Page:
Regardless of whether a church does traditional VBS, Backyard Kids Club or a combination of both, followup is imperative, both women agreed.

Blaydes said that at her church followup actually begins at registration. When the children register, parents also register, she said. “We need to make sure that we have the information we need to be able to get back in contact with these parents.

“We can begin to build relationships. Having their children in VBS for a week opens the door to that home,” Blaydes said.

Followup has to be intentional, she added. “Contacting and building relationships with those parents has to be part of your process to the extent that you plan and you enlist workers to greet them in the parking lot and take them to the registration table or classroom,” Blaydes said.

“We can’t forget them. We have to develop that relationship because that’s what’s going to help us continue their connection with our church,” she added.

For more information about VBS or Backyard Kids Club and training opportunities, contact Hulsey at [email protected] or 615-417-7015 or Blaydes at [email protected] or 865-850-0455.
This article appeared in the Baptist and Reflector (tnbaptist.org/BRNews.asp), newsjournal of the Tennessee Baptist Mission Board. Lonnie Wilkey is editor of the Baptist and Reflector.


Calif. Middle Eastern conference
offers opportunities for evangelism

By Staff

AZUSA, Calif. (California Southern Baptist) — The following is taken from an application for a grant from California Southern Baptist Convention. It presents information about the Middle Eastern Southern Baptist Conference held every year over the July 4 holiday, at Azusa Pacific University.

What was the approximate number in attendance in 2016?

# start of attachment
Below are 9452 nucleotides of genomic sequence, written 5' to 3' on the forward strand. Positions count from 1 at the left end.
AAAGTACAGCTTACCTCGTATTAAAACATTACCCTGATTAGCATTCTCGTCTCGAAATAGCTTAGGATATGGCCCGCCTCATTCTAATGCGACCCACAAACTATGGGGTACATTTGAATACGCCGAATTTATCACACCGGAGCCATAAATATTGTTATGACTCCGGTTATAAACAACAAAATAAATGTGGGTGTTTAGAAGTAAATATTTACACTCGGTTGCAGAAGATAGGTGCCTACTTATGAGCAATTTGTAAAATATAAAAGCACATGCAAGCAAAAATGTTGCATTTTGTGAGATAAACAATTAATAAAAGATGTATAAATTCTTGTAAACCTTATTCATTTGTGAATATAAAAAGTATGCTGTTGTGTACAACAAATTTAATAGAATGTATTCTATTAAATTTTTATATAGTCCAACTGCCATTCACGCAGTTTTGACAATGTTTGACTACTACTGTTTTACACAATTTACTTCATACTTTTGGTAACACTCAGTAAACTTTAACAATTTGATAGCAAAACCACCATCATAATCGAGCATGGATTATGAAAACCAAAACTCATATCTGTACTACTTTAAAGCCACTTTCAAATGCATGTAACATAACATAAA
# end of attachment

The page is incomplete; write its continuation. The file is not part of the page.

The morning sessions typically have between 200 and 400 in attendance, depending on the day; weekends have the most. The evening sessions usually have approximately 600 in attendance. There are different people who come to the sessions, so it’s not necessarily the same 200-600.

How many salvation decisions were made there?

Approximately 150 came forward to ask for salvation; however, many others have renewed their commitment one-on-one with pastors who are present.

What are some significant results from the conference?

The impact is significant because it is a family-oriented event. That means that children who have no exposure to the Bible might hear about Jesus Christ and salvation for the first time. The conference gives children an opportunity to ask questions about the Bible and be surrounded by believers who lead by example. Many of the children who were saved in our conference years ago are now missionaries, lead their own churches and have witnessed to many.

Also, the conference gives the chance for a Christian to bring their non-Christian spouse to hear about salvation, and often we’ve seen that result in the non-Christian spouse accepting Christ. We believe this is important because a two-parent Christian family is important for their children as they navigate through life and try to find the meaning of life.

The conference has also played a beautiful role in reuniting families and estranged spouses. There are various sessions that address issues such as forgiveness, loving one another and reconciliation, that help estranged family members see that Jesus is the common denominator for their progress. Also, there is informal support through pastors who are present to address individual needs.